Sam, and Ariel Nasr his Canadian/Afghan/American co-producer is also in the interview. And you can see it if you click on my name on my You Tube Channel’s home page.

    Afghanistan and Kabul where this is set and shot seemed incredibly, incredibly poor and every building location they shot in was full of walls riddled with bullet holes.

    I can’t imagine the Academy not responding strongly to this film. And Sam French, himself, is a rock star, as you’ll see.If he wins the Oscar, he’ll never look back

  • Zooey

    Ironically size matters even with shorts. Most of the time the longest nominee wins. It’s not fair, isn’t it?

  • steve50

    Thanks for the interview info, Stephen. I heard a similar one on CBC radio right after the nominations were announced and these guys (French and Nasr) are doing great work in Afghanistan and have been for some time.

    I think they are the favorites in this race and agree – if they win, we’ll be seeing a lot more of Sam French in the future.

  • moremovies85

    “Buzhakhi Boys” and “Asad” were definitely my favorites. “Curfew” was well done too. The other two were definitely forgettable, especially “Henry” which was one cliche after another.

    I had seen “Rust and Bone” the day before seeing the shorts, and I did not recognize Matthias Schoenaerts in “Death of a Shadow.” It was almost a good short, but it didn’t quite work for me.

    Even though “Buzhakhi Boys” is the longest, it definitely does not feel long at all, I was surprised when it was over because it seemed like hardly any time had passed. It is also the most beautifully filmed of the 5. I think “Asad” will win because the film puts a smile on your face in the end, even with all of the violence, famine, and death surrounding the main character. Very life affirming.

  • Evan

    Eek- the support for Henry in this thread frightens me. I LOATHED it. Like moremovies85 says, it was one cliche after another. And the lead actor was shooting for the stars with that over-the-top performance. ::Shudder::

    Death of a Shadow was missing an important emotional element to the story (I just didn’t care about Schoenaert’s character or his love interest). I’d toss it out as well.

    As for the ones that I think could win, I found Buzkashi Boys beautifully shot but rather dull and overlong.

    Curfew was a little more fun, but the plot was random (that bowling alley scene is lovely but what does it have to do with the rest of the film?) and contrived (picking up the phone, which you’ve conveniently placed by your tub, as you’re committing suicide? Mmhmm…).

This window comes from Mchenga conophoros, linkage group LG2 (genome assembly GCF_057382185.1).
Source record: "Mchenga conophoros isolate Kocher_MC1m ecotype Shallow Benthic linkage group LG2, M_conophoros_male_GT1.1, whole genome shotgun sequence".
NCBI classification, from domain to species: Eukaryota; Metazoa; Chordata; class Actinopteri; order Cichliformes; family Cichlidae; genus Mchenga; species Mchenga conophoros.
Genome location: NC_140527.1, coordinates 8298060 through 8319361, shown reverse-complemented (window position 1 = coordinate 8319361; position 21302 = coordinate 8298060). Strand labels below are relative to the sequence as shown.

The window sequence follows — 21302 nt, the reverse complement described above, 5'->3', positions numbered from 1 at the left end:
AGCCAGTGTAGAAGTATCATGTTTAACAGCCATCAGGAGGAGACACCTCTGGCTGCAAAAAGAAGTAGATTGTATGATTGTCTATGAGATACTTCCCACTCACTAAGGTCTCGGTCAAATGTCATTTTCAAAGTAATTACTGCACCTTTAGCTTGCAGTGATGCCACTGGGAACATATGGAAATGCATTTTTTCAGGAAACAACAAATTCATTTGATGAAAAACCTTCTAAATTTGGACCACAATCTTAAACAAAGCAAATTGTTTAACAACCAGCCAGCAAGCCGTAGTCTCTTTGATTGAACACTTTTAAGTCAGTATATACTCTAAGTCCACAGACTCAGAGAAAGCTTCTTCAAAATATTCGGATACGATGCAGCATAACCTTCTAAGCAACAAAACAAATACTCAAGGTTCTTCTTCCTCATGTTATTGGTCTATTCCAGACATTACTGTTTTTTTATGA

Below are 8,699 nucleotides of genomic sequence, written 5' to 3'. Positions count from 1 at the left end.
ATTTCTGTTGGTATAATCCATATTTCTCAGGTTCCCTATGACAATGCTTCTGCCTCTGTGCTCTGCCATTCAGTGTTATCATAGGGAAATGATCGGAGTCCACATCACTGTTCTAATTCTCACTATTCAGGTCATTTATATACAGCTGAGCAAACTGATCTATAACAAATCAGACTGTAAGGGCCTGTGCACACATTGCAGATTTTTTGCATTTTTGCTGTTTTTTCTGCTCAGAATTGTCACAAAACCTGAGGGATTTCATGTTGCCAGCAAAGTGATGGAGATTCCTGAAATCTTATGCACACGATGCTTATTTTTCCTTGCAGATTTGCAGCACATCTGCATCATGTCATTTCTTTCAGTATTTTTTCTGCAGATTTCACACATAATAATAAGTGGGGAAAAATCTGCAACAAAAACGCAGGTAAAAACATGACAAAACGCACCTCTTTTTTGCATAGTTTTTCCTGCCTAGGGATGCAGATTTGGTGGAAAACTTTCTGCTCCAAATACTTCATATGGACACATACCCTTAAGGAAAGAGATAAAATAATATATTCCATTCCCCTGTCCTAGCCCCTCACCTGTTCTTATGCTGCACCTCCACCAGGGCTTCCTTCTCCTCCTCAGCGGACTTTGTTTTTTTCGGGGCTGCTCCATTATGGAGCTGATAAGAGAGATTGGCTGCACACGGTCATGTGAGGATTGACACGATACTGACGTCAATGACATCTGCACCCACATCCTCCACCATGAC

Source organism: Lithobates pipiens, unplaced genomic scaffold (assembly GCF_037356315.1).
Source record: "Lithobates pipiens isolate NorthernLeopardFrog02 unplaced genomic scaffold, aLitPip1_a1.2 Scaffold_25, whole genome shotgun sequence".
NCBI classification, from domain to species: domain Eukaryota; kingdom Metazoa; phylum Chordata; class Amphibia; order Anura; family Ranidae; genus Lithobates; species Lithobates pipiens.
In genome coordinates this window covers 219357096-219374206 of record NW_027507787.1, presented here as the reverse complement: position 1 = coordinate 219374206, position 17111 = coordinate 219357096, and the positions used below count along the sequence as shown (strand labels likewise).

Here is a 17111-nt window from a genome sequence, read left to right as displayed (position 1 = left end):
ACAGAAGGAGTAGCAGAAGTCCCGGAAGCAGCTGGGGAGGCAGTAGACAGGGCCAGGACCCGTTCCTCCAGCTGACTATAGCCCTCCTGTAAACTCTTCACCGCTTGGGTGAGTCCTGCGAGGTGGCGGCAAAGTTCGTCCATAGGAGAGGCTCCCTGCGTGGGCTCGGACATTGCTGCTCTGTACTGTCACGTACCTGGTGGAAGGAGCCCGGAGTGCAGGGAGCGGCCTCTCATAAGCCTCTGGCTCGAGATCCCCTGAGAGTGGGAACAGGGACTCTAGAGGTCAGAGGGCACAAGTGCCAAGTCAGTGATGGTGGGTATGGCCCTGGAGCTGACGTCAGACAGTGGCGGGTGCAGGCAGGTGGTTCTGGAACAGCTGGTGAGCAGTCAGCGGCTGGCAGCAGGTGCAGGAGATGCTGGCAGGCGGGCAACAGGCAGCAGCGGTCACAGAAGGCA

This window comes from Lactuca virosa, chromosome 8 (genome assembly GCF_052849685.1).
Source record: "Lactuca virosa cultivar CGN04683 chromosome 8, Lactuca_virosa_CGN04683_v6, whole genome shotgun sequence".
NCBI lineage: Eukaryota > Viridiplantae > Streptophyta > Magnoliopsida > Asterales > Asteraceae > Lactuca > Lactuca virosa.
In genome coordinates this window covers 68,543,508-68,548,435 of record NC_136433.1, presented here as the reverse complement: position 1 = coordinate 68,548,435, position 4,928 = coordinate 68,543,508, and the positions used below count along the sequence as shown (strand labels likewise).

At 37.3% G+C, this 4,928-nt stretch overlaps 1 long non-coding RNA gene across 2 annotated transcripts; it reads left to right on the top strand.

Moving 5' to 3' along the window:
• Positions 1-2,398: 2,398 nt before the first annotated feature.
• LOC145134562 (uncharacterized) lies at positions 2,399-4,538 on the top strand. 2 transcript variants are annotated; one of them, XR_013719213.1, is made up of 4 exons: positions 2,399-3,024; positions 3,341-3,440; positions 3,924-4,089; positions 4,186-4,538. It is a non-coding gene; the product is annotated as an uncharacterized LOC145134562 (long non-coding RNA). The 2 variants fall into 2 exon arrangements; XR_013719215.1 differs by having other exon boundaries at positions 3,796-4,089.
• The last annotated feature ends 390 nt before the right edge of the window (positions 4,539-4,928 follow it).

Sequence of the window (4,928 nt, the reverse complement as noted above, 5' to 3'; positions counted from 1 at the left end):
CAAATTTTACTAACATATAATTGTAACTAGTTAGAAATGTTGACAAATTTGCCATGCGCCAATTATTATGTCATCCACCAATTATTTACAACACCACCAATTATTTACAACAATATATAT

Asad was my favorite. It has complex emotions (is it funny? melancholy?). It’d be my vote for the win.

    As to which will win, I think that Curfew’s English-language or Asad’s humor could help one of them get the win. Buzkashi looks the part of a winner, but if these things are screened in the order I saw them (Shadow, Henry, Curfew, Buzkashi, Asad), by the time you get to it, you just *do not* want to watch another depressing thing. So really, it’s anyone’s game.

  • alan of Montreal

    Death of a Shadow sounds suspiciously like the plot of an x-files episode i remember, in which a man who is cursed to live forever photographs those who just died as their souls leave their bodies

  • Kevin Landry

    I just came back from a screening in Montreal and here are my thoughts :

    Death of a Shadow : It had great production value and a really interesting concept (though a bit convoluted at times, it seems like it was making up rules as the movie went) but, just like Upside Down, it was wasted on a really blend love story.

    Curfew : My favorite of the five. It had great actors that played off of each other beautifully and a really fun story. Like stated before, the telephone thing was a bit contrived (twice) and that monologue the brother gives to her sister at the end of the movie killed the rhythm. But otherwise, it’s the one I’m rooting for!

    Buzkashi Boys : The most gorgeous of the group. It was a bit too classic of a story for me. When one of the boys entered the scrapyard and everything played out for the big reveal of the movie, I was keeping my fingers crossed that it wouldn’t be the obvious outcome. It was… Still, great acting from the kids and loved the ending. I would be really happy if this one won also.

    Asad : I loved this one for the ending gag and that’s pretty much it. The rest of the movie was a confused mess filled with bad acting and annoying dialogues. I’m sure if the movie had worked towards the ending gag a bit more, it would’ve been so much greater.

    Henry : Oh boy…. THAT one… Prepare for a rant (with mild spoilers) … I kind of feel bad, because it’s a movie from a local filmmaker and it’s the one I would like to root for but in all honesty… How in the blue hell did this crap get nominated?! I absolutely LOATHED the movie (and I was coming in with low expectations, because I hated Yan England’s previous short, “MOI”). Right from the café scene, I had predicted 2.5 out of the 3 “twists” (I had guessed that the women that spoke to Henry was close to him). Jesus christ was that short predictable and filled with tired clichés. And the acting, MY GOD THE ACTING. The actor playing Henry was chewing the scenery so bad, it was hard to watch sometimes. He wasn’t given much to work with though, seeing how horridly the movie was written. In all honesty, if you want to have a good idea of what Quebec filmmakers are capable of, please watch War Witch and skip entirely this horrible short…